Early this morning, one of Miley Cyrus’ tour buses crashed in rural Virginia. The vehicle was carrying several members of Cyrus’ production crew but not the singer herself. The driver of the bus is dead and one of the crew members was sent to the hospital.
There are all sorts of tragedies that are inherently tied to rock music (overdoses, car crashes, production accidents and the like), but there have been far too many incidents involving tour buses. It shouldn’t be shocking, as they are unruly mammoths forced to push forward (usually in the middle of the night) over all manner of terrain for hours and hours at a time. They’re difficult to handle and difficult for other drivers to deal with.
Last week, Canadian singer/songwriter Chantal Kreviazuk updated her MySpace blog to let fans know that her tour bus had run off the road (she blamed the incident on her driver falling asleep). Just a few months ago, Bret Michaels’ tour bus was struck by another car (though no injuries were reported on either side). In August, Canadian rockers MercyMe were involved in a crash that killed two people in Indiana. Last fall, Roots’ drummer Ahmir “?uestlove” Thompson sent a Twitter message from an ambulance after their bus crashed outside of Paris, France. That’s five major accidents in just a year, and the list goes on and on.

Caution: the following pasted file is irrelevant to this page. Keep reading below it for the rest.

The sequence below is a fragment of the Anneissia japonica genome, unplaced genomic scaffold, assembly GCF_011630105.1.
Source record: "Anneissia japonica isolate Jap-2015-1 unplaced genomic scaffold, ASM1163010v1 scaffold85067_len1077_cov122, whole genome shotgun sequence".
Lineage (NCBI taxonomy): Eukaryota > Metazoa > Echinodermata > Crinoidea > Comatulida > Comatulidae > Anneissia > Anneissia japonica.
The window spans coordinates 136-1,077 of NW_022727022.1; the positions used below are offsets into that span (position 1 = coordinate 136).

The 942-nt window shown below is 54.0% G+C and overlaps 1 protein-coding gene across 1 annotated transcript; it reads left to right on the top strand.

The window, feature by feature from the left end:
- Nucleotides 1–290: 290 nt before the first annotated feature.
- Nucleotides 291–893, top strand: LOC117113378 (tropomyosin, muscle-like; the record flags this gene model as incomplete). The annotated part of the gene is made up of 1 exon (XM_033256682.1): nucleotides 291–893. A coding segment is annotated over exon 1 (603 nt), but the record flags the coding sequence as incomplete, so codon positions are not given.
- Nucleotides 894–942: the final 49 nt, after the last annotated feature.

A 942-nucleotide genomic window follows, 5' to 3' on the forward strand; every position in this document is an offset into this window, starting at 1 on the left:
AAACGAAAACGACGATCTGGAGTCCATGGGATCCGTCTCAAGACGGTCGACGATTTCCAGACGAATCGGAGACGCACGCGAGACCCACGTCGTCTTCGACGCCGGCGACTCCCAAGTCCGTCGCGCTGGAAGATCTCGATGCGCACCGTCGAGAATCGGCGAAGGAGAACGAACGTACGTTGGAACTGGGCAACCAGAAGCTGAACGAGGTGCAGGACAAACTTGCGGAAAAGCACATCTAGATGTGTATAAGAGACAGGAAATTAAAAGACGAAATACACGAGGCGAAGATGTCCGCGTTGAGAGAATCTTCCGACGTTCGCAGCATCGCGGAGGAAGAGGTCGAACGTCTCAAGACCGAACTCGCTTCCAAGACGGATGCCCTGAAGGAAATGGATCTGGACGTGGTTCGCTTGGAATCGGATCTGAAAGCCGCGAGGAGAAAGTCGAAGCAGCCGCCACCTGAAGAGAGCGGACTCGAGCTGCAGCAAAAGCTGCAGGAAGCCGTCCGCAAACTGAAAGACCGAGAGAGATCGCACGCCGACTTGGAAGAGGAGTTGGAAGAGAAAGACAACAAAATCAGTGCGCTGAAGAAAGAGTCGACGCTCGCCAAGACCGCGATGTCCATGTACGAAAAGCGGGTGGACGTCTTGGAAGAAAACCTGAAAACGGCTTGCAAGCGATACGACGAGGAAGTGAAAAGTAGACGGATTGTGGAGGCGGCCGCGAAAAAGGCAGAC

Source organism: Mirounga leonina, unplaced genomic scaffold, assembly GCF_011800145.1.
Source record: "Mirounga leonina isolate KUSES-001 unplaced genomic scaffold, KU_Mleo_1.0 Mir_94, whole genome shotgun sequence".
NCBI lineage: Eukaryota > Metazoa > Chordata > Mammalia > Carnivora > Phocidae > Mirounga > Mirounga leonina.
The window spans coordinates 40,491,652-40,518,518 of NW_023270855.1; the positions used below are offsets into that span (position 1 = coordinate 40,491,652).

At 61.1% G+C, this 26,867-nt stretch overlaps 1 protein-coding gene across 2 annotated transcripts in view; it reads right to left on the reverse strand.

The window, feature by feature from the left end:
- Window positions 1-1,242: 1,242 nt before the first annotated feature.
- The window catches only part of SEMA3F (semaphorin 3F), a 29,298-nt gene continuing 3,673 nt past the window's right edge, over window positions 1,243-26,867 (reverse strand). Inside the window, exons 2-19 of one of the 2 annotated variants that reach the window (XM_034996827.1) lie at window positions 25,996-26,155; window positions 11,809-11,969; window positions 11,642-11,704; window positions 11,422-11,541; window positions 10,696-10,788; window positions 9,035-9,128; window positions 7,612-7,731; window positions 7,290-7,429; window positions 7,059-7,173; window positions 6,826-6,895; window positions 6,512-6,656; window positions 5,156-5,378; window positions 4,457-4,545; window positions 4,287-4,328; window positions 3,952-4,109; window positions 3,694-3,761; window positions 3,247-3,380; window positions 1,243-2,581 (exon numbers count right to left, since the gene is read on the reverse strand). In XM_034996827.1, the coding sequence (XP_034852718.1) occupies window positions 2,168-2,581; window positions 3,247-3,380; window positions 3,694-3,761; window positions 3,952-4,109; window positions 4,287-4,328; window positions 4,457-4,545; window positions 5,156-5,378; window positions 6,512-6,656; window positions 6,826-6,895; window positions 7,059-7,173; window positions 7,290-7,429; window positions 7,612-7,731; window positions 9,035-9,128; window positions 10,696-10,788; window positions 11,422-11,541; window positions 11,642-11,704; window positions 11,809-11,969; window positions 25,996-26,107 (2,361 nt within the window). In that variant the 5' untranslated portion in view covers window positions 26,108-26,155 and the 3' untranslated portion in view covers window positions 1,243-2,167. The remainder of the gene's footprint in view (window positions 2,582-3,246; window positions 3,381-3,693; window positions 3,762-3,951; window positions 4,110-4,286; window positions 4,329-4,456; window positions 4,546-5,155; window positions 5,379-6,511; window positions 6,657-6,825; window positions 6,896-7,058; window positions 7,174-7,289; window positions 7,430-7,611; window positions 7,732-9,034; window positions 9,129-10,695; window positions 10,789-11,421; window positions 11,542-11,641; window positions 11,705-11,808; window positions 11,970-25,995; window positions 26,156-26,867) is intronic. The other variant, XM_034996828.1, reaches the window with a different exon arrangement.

Of course, the most notorious (and tragic) bus accident in rock history came in September of 1986, when original Metallica bassist Cliff Burton died when the band’s bus skidded off the road and crashed in Sweden (there’s even a memorial stone by the crash site). The driver was awake and alert but undone by black ice in the middle of the night.
The tour bus is typically the best and most cost-effective way for most bands to cross the country (or the continent), but there’s clearly a safety issue here. Are there any solutions? It’s hard to tell, but something needs to be done.